We must better serve customers by delivering value rather than blast people and hope there’s a segment of people who want what we’re blasting.

As long as I have been in marketing and email (and that’s a long, long time), the mantra most thought leaders have repeated is: “Think about your subscribers, and deliver the brand promise that got you the acquisition in the first place.”

That means you’re offering relevant communications every time you send an email.

As an industry, we need to be smarter, to act more strategically instead of relying on tactics to reach our goals.

Sounds good, right? But today, I’m looking at my inbox and deleting every email that doesn’t have anything to do with me. It makes me wonder, “What are we doing here?”

What are you doing, and why are you doing it?

Your job as a marketer is to serve your customers and to advance your brand story. Some might say their job is “I gotta sell my wares. I gotta drive my KPIs.” And I would say, “I have a responsibility to the people who gave me their email addresses because I’m in the inbox they check many times a day.”

I fully realize the challenge of delivering value, telling the brand story and showing customers that you value them is not easy. What I see is people saying they’re committed to customer service, but it’s a commitment to customer service when things go wrong.

Today, we are living in what Forrester calls the Age of the Customer, and the expectations are different.

Here’s what noted Forrester analyst Rusty Warner says about the concept:

“Empowered customers are quickly becoming entitled customers who expect consistent, high-value experiences, regardless of channel. On their own, traditional marketing campaigns are ineffective at meeting these demands.

The challenge is to align deeply personalized outbound communications with customer-driven inbound interactions throughout the customer life cycle. In short, brands must win customers in their moments of need.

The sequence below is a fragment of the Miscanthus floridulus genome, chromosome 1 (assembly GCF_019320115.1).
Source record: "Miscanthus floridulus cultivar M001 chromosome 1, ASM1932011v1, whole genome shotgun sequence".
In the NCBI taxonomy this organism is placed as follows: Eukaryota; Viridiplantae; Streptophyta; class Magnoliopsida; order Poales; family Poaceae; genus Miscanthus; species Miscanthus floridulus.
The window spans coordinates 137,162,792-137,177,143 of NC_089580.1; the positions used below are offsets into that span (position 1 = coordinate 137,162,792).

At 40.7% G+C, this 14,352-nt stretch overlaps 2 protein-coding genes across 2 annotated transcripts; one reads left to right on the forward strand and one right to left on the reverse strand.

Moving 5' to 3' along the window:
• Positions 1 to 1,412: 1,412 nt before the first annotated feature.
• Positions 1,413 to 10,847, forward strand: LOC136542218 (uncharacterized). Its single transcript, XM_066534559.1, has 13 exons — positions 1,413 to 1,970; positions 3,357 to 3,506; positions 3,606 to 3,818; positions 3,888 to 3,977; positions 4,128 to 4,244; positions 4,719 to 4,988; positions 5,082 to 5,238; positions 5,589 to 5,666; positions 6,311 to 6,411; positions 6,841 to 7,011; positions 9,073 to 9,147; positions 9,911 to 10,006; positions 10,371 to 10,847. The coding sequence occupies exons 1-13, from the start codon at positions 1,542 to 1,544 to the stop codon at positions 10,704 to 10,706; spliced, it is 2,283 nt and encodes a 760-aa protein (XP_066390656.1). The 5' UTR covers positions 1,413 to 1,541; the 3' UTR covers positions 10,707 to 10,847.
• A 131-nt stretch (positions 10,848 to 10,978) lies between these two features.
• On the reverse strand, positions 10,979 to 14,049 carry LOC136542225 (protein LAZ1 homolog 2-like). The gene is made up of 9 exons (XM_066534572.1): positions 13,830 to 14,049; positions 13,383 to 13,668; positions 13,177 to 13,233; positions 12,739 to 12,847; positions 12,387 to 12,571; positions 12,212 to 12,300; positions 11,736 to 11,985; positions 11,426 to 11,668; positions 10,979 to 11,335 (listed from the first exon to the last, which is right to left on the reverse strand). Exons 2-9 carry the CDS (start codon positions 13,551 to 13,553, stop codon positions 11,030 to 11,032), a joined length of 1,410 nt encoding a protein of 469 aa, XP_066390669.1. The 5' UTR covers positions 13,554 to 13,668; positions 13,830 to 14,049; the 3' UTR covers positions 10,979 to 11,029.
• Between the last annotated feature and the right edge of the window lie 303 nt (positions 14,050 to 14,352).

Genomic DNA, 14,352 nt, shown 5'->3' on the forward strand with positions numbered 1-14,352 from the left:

And, to ensure the brand’s success, marketers must leverage real-time analytics and insights to orchestrate contextually relevant experiences. While campaigns are not dead, they must evolve to ensure that these experiences are anticipatory, frictionless, and immersive.”

3 constituencies marketers must serve

There are three ways we can be of service to our customers without waiting for something to go wrong:

  1. Marketers must serve their subscribers, customers and fans by using technology and going the extra mile.

Simply put, this means marketers have to think of their customers first, not their marketing objectives. When we talk about putting strategic planning ahead of tactical planning, the strategy should emphasize this question: “What are we doing to help the customer make a choice?”

To achieve their goals, many companies will say, “We need to sell thousands of dollars of crap. How do we get the customer to buy our crap?” The proper response is, “What does the customer need that I have, and can we get sales from it?”

You probably think I’m naïve. But, so many times we blast the heck out of people and hope there’s a segment of people who want the crap we’re blasting. That doesn’t serve our customers.

Use the technology available to you: The last time I got my hair cut, my barber asked me, “What has been the biggest change in marketing?”

I said, “Access to data about our customers, the technology we need to communicate with our customers, and the price of that action, whether in advertising costs, forms or contacts with the customer.”